Wilma, who started going blind at the age of 2, belongs to Jim Shamp, Director of Public Relations for the N.C. Biotechnology Center.
RESEARCH TRIANGLE PARK, N.C. — Zoion Pharma of Durham has formed a collaboration with the French veterinary company Ceva Santé Animale to develop a treatment for eye diseases in companion animals.
The companies did not disclose financial terms of the collaboration which gives Ceva worldwide development and commercial rights to Zoion’s drug candidate ZP-1, which Zoion has been targeting as a dry-eye treatment for dogs.
Technically, it’s an epithelial sodium channel inhibitor for the treatment of veterinary ocular surface diseases involving a lack of surface hydration, such as keratoconjunctivitis sicca (KCS), commonly called dry eye.
“KCS is a disease that causes much pain and discomfort, particularly in dogs,” said Jon Alšėnas, D.V.M., president and CEO of Zoion. “If left untreated, severe cases may lead to blindness.”
Drug originally discovered by Parion Sciences
ZP-1 has successfully completed a proof-of-concept clinical trial in canine dry eye. It was originally discovered by Parion Sciences of Durham and then licensed to Zoion for veterinary use. [Read full article….]
Advance could lead to new treatments for millions afflicted with the condition
More than half of Americans over the age of 70 have cataracts, caused by clumps of proteins collecting in the eye lens. The only way to remove them is surgery, an unavailable or unaffordable option for many of the 20 million people worldwide who are blinded by the condition. Now, a new study in mice suggests eye drops made with a naturally occurring steroid could reverse cataracts by teasing apart the protein clumps.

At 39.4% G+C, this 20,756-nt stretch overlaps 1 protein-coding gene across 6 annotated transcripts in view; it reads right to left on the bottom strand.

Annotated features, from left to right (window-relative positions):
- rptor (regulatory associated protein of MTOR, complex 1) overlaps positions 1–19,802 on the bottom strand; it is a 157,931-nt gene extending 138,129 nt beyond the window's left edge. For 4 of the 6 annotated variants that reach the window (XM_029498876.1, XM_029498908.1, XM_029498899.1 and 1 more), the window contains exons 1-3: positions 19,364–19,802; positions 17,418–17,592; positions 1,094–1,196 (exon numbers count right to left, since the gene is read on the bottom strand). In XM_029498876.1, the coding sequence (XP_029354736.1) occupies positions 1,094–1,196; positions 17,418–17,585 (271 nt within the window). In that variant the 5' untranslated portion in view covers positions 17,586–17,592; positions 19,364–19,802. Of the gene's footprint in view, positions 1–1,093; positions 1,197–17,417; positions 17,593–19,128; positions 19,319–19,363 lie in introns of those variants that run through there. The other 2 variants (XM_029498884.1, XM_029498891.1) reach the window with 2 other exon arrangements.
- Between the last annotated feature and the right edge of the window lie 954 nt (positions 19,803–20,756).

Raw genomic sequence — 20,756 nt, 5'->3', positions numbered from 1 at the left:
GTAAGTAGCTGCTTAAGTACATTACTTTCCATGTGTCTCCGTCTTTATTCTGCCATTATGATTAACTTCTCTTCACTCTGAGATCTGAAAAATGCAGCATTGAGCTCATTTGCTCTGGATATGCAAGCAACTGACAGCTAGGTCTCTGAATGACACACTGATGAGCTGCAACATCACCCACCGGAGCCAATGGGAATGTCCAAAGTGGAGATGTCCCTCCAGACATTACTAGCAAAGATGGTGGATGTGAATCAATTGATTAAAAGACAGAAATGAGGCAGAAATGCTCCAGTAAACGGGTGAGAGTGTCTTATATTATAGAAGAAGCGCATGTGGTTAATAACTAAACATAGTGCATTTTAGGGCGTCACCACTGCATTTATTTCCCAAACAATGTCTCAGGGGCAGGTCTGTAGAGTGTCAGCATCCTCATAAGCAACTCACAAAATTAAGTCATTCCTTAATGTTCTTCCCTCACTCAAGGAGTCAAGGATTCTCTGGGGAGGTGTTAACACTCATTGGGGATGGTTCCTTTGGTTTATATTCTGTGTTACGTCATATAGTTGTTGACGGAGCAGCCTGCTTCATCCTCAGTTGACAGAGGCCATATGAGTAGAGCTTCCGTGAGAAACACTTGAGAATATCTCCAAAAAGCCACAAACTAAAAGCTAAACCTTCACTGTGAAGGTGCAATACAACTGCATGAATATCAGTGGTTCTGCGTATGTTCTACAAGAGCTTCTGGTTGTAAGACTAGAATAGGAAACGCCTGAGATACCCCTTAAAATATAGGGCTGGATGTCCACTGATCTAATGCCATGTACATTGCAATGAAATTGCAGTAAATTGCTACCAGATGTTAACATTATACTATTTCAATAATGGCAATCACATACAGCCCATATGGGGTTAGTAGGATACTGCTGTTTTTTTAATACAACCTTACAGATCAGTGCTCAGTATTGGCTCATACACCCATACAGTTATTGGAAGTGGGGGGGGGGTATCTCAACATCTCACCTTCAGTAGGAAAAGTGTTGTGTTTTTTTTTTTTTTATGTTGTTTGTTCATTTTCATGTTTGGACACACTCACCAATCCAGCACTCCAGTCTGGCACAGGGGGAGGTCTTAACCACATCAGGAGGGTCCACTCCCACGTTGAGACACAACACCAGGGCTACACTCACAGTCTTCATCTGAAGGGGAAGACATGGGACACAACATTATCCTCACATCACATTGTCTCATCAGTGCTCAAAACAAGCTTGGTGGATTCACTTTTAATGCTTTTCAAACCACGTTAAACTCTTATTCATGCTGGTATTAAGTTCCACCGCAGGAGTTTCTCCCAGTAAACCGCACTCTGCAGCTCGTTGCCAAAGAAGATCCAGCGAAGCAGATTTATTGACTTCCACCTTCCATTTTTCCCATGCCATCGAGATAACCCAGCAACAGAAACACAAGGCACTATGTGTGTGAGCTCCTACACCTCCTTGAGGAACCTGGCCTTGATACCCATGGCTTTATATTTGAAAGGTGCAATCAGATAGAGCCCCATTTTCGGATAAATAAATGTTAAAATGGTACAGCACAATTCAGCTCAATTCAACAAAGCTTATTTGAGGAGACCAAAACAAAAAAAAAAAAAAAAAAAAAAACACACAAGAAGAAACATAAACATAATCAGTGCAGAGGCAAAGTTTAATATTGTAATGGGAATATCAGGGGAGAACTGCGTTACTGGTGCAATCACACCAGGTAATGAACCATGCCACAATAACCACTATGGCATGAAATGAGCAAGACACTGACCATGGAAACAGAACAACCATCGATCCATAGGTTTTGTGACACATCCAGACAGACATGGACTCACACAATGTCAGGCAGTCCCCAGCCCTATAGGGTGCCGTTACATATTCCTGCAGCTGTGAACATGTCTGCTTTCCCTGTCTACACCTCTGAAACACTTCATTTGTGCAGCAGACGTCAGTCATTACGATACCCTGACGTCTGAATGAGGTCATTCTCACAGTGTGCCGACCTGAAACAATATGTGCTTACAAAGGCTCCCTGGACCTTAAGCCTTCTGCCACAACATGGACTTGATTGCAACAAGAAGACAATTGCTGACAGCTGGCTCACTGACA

Dry eye affects around one in 22 dogs, and can affect up to 20 per cent of at risk breeds, yet in a recent survey, nearly half of dog owners were not aware that the condition could pose a potential risk to their pet.
To help address this, Bayer Animal Health has launched an educational website (www.remend.co.uk)specifically designed to help dog owners understand more about dry eye; covering clinical signs, predisposed breeds, diagnosis and treatment, with the key message throughout encouraging owners to speak to their vet with any concerns.
The website has been launched to support Bayer’s new tear replacement product, Remend TM Dry Eye Lubricant Drops, which is intended for use as part of the management of dry eye, alongside prescription medication, after the condition has been diagnosed by a veterinary surgeon. RemendTM Dry Eye Lubricant Drops provide long-lasting lubrication for the eyes, and have the advantage that they can be applied less frequently than the majority of artificial tear supplements currently on the market. [Read full article….]
Dr Sam Long, Head of Neurology with patient, Ruby. Credit: Wyndham Weekly.
There are many parallels between the conditions suffered by both humans and pets, as they are exposed to the same environment, which means research in medical and veterinary science fields often has human implications.
Researchers at the University of Melbourne are focusing on ground-breaking research into a range of conditions suffered both by animals and humans. The research will hopefully change the way pets and humans are diagnosed and treated, and Continue reading →
Originally published January 30, 2014 at midnight, updated January 30, 2014 at midnight
Dry eye is a painful and potentially dangerous condition that occurs because of lack of tear production.
There are a number of different symptoms you can see if your dog has this issue. Common signs include pawing or rubbing at the eyes, redness, dullness of the cornea, thick discharge, sensitivity to light, swollen eyelids, squinting, ulceration of the cornea, blinking excessively and impaired vision.
In most cases, the eyes start off itchy, red and irritated, and if left untreated, they Continue reading →